Thursday, July 10, 2003

In the next room lay Eddie Rickenbacker. He looked much weaker and much sicker than when I had seen him last. He no longer was called on to serve as our morale officer and had allowed himself to relax. The same indomitable spirit showed in his eyes, however. I walked over and looked down at him.

"What's the matter, Rick?" I asked. "Been sick?"

He grinned and held out his arms. I marveled again at this man. The world knows him as a daredevil automobile racer who turned aviator and became the nation's greatest ace of the first World War. He is known as a genius at business organization and he is the head of a great air line. He is one of the greatest authorities on aviation.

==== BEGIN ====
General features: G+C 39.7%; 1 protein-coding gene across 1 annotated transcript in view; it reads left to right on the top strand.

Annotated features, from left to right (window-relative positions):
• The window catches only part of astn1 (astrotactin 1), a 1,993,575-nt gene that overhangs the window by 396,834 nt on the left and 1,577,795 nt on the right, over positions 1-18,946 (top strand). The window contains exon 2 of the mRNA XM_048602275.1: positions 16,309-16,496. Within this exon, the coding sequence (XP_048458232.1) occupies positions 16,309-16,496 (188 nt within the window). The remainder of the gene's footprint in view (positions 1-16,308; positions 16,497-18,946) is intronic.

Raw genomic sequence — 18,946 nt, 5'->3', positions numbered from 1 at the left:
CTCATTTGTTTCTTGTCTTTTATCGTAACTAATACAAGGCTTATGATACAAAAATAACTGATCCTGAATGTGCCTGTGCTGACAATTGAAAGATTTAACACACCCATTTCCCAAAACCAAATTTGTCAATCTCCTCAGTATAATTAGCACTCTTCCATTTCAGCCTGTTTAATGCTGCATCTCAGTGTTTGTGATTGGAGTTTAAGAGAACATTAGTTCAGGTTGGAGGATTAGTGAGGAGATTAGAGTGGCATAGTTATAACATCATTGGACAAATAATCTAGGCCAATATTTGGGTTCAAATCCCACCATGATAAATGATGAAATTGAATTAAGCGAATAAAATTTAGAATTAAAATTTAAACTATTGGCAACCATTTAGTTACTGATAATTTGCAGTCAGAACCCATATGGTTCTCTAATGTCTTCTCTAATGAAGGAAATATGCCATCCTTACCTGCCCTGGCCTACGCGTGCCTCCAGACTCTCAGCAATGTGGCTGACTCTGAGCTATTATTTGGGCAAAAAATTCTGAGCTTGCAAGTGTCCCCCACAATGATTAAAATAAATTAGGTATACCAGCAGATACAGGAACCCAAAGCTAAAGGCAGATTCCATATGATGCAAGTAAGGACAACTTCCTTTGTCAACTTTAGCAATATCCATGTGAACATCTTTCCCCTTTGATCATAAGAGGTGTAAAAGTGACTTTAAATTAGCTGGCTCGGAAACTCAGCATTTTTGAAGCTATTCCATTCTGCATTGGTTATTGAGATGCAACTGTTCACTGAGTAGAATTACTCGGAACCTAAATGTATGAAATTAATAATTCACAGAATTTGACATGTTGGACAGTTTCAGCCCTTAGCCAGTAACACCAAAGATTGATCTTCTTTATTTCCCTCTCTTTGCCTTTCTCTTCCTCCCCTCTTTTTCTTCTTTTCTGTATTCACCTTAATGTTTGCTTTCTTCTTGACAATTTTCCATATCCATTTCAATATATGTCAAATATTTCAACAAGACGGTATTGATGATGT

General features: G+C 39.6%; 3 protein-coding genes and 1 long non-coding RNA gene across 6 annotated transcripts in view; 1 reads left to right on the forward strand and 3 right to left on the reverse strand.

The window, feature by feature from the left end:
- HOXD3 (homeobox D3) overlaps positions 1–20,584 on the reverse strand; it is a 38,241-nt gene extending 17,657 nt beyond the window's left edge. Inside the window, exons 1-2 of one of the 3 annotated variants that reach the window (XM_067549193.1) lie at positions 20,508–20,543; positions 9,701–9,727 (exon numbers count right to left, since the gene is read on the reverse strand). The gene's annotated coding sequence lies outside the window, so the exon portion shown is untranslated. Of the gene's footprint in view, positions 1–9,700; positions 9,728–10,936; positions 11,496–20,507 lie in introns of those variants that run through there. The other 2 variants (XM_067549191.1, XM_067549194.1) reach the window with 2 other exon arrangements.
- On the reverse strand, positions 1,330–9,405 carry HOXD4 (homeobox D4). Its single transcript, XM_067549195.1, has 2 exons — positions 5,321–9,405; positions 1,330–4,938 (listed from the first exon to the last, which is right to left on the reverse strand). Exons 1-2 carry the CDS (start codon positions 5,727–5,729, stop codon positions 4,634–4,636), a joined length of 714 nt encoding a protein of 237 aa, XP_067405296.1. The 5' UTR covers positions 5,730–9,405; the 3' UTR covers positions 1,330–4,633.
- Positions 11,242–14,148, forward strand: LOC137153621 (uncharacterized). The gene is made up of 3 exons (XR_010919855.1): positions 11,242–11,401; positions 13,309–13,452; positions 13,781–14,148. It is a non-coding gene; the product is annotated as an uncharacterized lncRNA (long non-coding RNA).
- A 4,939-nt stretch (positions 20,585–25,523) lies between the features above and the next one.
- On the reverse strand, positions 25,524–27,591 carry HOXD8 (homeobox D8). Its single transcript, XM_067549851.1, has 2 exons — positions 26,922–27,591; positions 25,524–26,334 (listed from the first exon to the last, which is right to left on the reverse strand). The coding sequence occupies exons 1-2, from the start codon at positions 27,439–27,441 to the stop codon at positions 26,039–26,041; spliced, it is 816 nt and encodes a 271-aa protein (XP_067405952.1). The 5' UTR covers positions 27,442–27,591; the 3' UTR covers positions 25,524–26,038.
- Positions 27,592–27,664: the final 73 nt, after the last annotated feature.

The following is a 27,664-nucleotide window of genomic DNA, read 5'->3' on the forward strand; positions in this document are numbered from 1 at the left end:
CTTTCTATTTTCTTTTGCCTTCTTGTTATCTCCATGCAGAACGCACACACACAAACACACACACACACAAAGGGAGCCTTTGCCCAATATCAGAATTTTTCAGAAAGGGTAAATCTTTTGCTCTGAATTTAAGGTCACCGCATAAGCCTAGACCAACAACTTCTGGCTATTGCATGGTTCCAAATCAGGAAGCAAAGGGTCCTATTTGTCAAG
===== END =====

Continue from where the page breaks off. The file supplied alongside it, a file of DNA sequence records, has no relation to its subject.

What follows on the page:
Out on the trackless Pacific our little band met the Rickenbacker the world doesn't know; the human man, the undoubting leader. I, for one, hope that if ever I have to go through hell like that again, Eddie Rickenbacker or someone like him will be along.

During that afternoon I lounged around while the others rested in bed. Reynolds had been kept on the ship, Lieut. Garrity sent word that he was doing better than had been expected, but that he would have to stay aboard for several days.

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